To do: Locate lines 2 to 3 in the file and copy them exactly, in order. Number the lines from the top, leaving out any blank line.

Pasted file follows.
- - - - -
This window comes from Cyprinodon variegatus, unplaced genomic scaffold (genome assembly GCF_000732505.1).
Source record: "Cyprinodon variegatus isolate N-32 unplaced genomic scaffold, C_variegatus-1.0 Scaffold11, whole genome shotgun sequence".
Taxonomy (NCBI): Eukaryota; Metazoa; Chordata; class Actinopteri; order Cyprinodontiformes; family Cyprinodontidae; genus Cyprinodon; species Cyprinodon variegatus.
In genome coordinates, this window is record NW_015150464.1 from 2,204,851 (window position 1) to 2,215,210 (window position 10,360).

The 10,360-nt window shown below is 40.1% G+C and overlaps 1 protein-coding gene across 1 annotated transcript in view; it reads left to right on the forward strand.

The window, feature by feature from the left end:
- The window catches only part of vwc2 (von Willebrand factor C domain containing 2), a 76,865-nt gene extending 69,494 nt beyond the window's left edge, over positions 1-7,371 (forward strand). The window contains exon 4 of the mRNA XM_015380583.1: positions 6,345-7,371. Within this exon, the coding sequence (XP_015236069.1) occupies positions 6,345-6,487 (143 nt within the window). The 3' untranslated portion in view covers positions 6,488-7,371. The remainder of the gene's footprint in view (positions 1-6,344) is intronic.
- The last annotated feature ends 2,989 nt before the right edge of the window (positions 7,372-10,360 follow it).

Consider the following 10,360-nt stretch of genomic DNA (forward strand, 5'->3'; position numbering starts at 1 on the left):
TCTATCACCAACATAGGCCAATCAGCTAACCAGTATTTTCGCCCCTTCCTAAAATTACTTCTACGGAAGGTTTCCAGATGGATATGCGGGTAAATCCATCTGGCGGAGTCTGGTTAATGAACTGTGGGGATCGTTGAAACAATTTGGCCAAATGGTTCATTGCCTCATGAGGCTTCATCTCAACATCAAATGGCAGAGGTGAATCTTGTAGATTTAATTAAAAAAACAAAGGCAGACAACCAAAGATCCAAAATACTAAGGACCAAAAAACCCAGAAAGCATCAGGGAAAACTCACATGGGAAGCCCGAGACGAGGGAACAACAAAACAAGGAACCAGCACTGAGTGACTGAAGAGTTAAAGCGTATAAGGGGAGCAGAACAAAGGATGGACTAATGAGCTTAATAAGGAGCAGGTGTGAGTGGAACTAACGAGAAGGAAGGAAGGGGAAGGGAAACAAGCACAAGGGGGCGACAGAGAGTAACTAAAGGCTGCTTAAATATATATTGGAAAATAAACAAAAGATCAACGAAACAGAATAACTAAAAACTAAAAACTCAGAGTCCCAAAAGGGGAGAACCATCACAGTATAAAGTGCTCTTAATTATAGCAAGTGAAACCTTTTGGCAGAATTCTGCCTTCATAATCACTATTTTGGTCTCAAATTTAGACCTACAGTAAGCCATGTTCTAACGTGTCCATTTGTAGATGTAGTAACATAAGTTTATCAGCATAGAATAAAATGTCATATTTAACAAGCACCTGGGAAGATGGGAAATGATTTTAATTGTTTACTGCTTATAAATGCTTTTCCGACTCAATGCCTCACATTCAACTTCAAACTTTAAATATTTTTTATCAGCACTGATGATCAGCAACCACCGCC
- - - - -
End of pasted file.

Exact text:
Source record: "Cyprinodon variegatus isolate N-32 unplaced genomic scaffold, C_variegatus-1.0 Scaffold11, whole genome shotgun sequence".
Taxonomy (NCBI): Eukaryota; Metazoa; Chordata; class Actinopteri; order Cyprinodontiformes; family Cyprinodontidae; genus Cyprinodon; species Cyprinodon variegatus.